Film & TV

Tribeca: Director Adam C. Clark on ‘Caroline and Jackie’

Film & TV

Tribeca: Director Adam C. Clark on ‘Caroline and Jackie’

Still in his early 30s, USC film grad Adam Christian Clark has journeyed through all facets of the entertainment industry, directing episodes for the American Big Brother, working for Quentin Tarantino, and shooting the likes of Kanye West and Lupe Fiasco. His first feature, Caroline and Jackie, just had its premier at the Tribeca Film Festival, and revolves around the intense bond between two sisters who were likely scarred by their abusive mother as they grew up. Starring Grimm lovebirds David Giuntoli and Bitsie Tulloch,who give highly realistic performances, Caroline and Jackie asks it’s own questions about manipulation, human nature, and the intensity of familial bonds.

You directed Big Brother at 21. Do you think that experience influenced your understanding of human interaction and relationship dynamics?

Perhaps. I had a lot of years experience directing, and in Big Brother, there was very little interaction with the cast. But I’ve directed a lot of other reality TV shows where you do interact with the cast a lot.  But I would say that my biggest influence is 1970’ American New Wave, John Cassavetes and Robert Altman’s films – all very much centered on family and relationship drama. What I loved about those films, that we don’t see a lot anymore, is that they would intently study the inner-workings and dynamics of a loving relationship and all the aspects of it.

How do you feel about family as an institution? 

One of the things I was trying to explore in the movie is this inalienable tie you have to your blood relatives. I feel that it’s close to impossible to break that bond. In terms of the institution of family, I think it doesn’t matter if it’s fractured or if it stays intact, it’s always going to be there. You can run away from your family members or you can fully embrace them. You can move away from them, you can come back. But no matter what you do, and no matter what pain or malice you guys bestow to each other, it’s all sort of still going to be there on your deathbed. And oftentimes it’s going to be something that is never irreconcilable.

I read that you were inspired by a real phone call that came from a friend’s sister.

Yeah, I got a phone call from a family friend, and she was trying to stage an intervention for her sister. The phone call occurred but the intervention never happened. It was an inspiration to write this story as if it did happen, because it was a really malicious act. Yet it didn’t come across to me as something that was mean-spirited: my interpretation of it was that it was a very desperate act for one sister to reunite with another. I found it so extreme that I really wanted to further explore that.
The film revolves around the intervention Caroline stages for Jackie. How do you feel about interventions in general? 

In a lot of cultures, it’s far more caught up in the tradition. People are expected to be part of different roles. When they don’t fulfill that role, denial is the maybe most appropriate way to deal with that. In America, it’s the opposite of that. Things go to an extreme, where twelve steps and all that really help a lot of people. And America is certainly obsessed with watching people fall, and interventions are certainly a celebration or display of that. It’s a way of saying, we’re better than you and we’re going to show you why.

Your actors were already rehearsing for a month when you first started filming. Were they comfortable around their characters when the film started to roll?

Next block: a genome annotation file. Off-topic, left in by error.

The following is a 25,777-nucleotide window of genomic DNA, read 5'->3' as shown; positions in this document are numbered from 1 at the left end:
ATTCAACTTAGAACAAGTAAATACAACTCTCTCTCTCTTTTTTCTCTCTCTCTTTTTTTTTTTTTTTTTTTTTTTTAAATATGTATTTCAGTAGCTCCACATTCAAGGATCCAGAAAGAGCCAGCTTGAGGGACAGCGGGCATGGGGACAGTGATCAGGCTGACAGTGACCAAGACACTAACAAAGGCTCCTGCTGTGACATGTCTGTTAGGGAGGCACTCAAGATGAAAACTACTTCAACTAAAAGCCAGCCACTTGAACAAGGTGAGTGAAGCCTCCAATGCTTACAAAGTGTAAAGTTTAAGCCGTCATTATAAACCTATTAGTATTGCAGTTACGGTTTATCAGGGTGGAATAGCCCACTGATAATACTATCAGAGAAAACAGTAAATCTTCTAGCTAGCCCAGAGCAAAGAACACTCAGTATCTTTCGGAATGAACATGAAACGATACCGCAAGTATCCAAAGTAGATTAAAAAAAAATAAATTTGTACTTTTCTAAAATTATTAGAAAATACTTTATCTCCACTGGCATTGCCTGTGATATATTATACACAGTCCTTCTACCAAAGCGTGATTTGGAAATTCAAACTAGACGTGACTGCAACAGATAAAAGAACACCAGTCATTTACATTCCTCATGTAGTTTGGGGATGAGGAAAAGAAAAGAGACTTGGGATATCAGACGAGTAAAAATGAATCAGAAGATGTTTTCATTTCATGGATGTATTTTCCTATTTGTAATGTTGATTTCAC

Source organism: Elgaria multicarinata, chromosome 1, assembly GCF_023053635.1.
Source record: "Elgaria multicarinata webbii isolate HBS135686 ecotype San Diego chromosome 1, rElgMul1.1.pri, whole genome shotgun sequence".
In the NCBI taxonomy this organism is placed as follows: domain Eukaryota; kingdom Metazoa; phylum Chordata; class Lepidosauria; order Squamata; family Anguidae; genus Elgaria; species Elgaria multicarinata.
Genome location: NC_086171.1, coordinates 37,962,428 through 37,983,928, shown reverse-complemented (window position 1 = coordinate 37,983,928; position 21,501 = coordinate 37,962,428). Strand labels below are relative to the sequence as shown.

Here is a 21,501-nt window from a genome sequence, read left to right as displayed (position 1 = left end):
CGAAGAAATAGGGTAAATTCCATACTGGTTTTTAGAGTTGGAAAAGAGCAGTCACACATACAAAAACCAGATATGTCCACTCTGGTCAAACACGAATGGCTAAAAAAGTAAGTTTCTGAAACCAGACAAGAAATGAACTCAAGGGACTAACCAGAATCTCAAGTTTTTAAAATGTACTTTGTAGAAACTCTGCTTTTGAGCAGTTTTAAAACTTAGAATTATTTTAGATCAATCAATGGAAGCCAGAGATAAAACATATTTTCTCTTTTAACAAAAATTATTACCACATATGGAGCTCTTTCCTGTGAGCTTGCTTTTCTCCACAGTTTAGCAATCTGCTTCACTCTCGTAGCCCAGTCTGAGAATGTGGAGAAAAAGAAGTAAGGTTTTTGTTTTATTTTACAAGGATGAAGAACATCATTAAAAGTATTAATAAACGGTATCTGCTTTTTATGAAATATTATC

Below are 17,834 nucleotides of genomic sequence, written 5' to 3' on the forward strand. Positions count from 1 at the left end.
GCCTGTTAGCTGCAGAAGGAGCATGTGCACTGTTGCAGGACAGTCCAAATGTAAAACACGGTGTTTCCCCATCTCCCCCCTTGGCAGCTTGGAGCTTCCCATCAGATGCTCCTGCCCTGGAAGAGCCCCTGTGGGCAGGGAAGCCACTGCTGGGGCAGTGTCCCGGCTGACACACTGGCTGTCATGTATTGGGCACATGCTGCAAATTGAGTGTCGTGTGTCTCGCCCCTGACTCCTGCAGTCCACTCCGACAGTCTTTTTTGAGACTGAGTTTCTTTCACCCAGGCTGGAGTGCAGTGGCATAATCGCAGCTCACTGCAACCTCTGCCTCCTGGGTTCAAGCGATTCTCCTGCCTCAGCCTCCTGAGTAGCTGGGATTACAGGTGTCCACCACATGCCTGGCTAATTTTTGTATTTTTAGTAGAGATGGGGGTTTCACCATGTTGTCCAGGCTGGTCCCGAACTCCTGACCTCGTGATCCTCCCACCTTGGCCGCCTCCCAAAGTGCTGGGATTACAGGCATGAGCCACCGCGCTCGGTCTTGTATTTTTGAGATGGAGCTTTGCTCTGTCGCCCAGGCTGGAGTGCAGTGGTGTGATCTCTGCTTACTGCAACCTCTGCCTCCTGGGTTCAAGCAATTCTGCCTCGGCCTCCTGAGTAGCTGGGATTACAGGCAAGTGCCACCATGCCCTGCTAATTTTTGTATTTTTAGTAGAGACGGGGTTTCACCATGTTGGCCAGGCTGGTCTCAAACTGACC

We did a very intensive rehearsal process and we continued to rehearse on set. They were far into their characters before we even shot. They all did a fantastic job and I think they were all very skilled, so it didn’t take them a tremendous amount of time to get into their characters. For me, rehearsal was more so a way that I could just get it as naturalistic as possible. Also, I shot it in fifteen days, so it was a way of making sure that we were very on point, and we could move at a very fast pace.

What kind of an extra responsibility does improv acting put on the director’s shoulders?

I really wish we had a few other words to describe what we did besides improv, because what it implies is a little different from what we did. What we were working with at the beginning of rehearsals was a sixty page single-spaced outline. You put that in script format and it was actually like an extremely long script, every question and every answer spoken in that movie is in the script. It’s just that I chose to do it in a way of describing it, as opposed to using the exact words. If one of the actors didn’t deliver the line that I felt was appropriate, I would give them the exact line. It put a lot of pressure on me because felt like it would give them more to work with, making their process easier and richer, but if I was wrong, then it would have been really sloppy.

No interaction was ever permitted between the cast and crew, even during meals and breaks.

If I had it my way, the cast and crew would’ve not known each others names until after we finished. I want the actors to not have anything to think about that takes them out of that make-believe world. So in addition, I didn’t let the actors hang out together when they weren’t shooting, because I didn’t want them to know each other as their actors. I wanted them to know each other as Caroline and Jackie, so that it would be a richer experience in that world.

What’s next for you?

What I’m doing next is called The Rancher. It’s about a fifty-year-old cattle rancher in Wyoming who’s a part of a dying culture. On his fiftieth birthday, he finds out he’s losing his ranch. It’s very much a study of somebody who stands for something that I think is noble but is not rewarded in the world we live in.

Follow Busra on Twitter: @busra_erkara